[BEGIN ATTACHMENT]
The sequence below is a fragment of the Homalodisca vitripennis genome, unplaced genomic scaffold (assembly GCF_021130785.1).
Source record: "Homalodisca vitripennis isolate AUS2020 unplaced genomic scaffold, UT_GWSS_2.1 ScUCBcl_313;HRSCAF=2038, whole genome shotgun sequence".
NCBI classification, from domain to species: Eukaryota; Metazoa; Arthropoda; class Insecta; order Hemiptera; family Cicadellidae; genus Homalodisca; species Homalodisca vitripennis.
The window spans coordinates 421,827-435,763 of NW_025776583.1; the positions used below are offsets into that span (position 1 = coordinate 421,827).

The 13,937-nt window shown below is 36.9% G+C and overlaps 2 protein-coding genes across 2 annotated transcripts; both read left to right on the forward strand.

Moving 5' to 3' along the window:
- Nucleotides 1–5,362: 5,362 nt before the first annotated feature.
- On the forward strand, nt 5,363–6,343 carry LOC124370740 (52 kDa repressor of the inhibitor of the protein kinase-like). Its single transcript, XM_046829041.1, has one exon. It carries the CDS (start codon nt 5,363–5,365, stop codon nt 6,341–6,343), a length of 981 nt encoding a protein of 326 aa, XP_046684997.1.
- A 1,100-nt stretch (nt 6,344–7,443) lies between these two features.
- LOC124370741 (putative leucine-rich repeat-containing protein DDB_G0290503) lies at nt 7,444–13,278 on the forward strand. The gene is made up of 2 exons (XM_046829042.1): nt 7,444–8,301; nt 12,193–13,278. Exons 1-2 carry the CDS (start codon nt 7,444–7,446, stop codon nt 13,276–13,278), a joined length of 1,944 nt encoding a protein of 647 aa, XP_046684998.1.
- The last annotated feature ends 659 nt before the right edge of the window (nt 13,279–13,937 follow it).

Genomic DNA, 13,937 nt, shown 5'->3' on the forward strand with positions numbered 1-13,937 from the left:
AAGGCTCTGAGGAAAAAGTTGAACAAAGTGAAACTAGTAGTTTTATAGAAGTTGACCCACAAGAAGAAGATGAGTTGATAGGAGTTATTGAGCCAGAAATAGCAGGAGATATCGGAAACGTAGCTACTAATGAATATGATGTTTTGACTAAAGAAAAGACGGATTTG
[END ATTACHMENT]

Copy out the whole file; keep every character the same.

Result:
The sequence below is a fragment of the Homalodisca vitripennis genome, unplaced genomic scaffold (assembly GCF_021130785.1).
Source record: "Homalodisca vitripennis isolate AUS2020 unplaced genomic scaffold, UT_GWSS_2.1 ScUCBcl_313;HRSCAF=2038, whole genome shotgun sequence".
NCBI classification, from domain to species: Eukaryota; Metazoa; Arthropoda; class Insecta; order Hemiptera; family Cicadellidae; genus Homalodisca; species Homalodisca vitripennis.
The window spans coordinates 421,827-435,763 of NW_025776583.1; the positions used below are offsets into that span (position 1 = coordinate 421,827).

The 13,937-nt window shown below is 36.9% G+C and overlaps 2 protein-coding genes across 2 annotated transcripts; both read left to right on the forward strand.

Moving 5' to 3' along the window:
- Nucleotides 1–5,362: 5,362 nt before the first annotated feature.
- On the forward strand, nt 5,363–6,343 carry LOC124370740 (52 kDa repressor of the inhibitor of the protein kinase-like). Its single transcript, XM_046829041.1, has one exon. It carries the CDS (start codon nt 5,363–5,365, stop codon nt 6,341–6,343), a length of 981 nt encoding a protein of 326 aa, XP_046684997.1.
- A 1,100-nt stretch (nt 6,344–7,443) lies between these two features.
- LOC124370741 (putative leucine-rich repeat-containing protein DDB_G0290503) lies at nt 7,444–13,278 on the forward strand. The gene is made up of 2 exons (XM_046829042.1): nt 7,444–8,301; nt 12,193–13,278. Exons 1-2 carry the CDS (start codon nt 7,444–7,446, stop codon nt 13,276–13,278), a joined length of 1,944 nt encoding a protein of 647 aa, XP_046684998.1.
- The last annotated feature ends 659 nt before the right edge of the window (nt 13,279–13,937 follow it).

Genomic DNA, 13,937 nt, shown 5'->3' on the forward strand with positions numbered 1-13,937 from the left:
AAGGCTCTGAGGAAAAAGTTGAACAAAGTGAAACTAGTAGTTTTATAGAAGTTGACCCACAAGAAGAAGATGAGTTGATAGGAGTTATTGAGCCAGAAATAGCAGGAGATATCGGAAACGTAGCTACTAATGAATATGATGTTTTGACTAAAGAAAAGACGGATTTG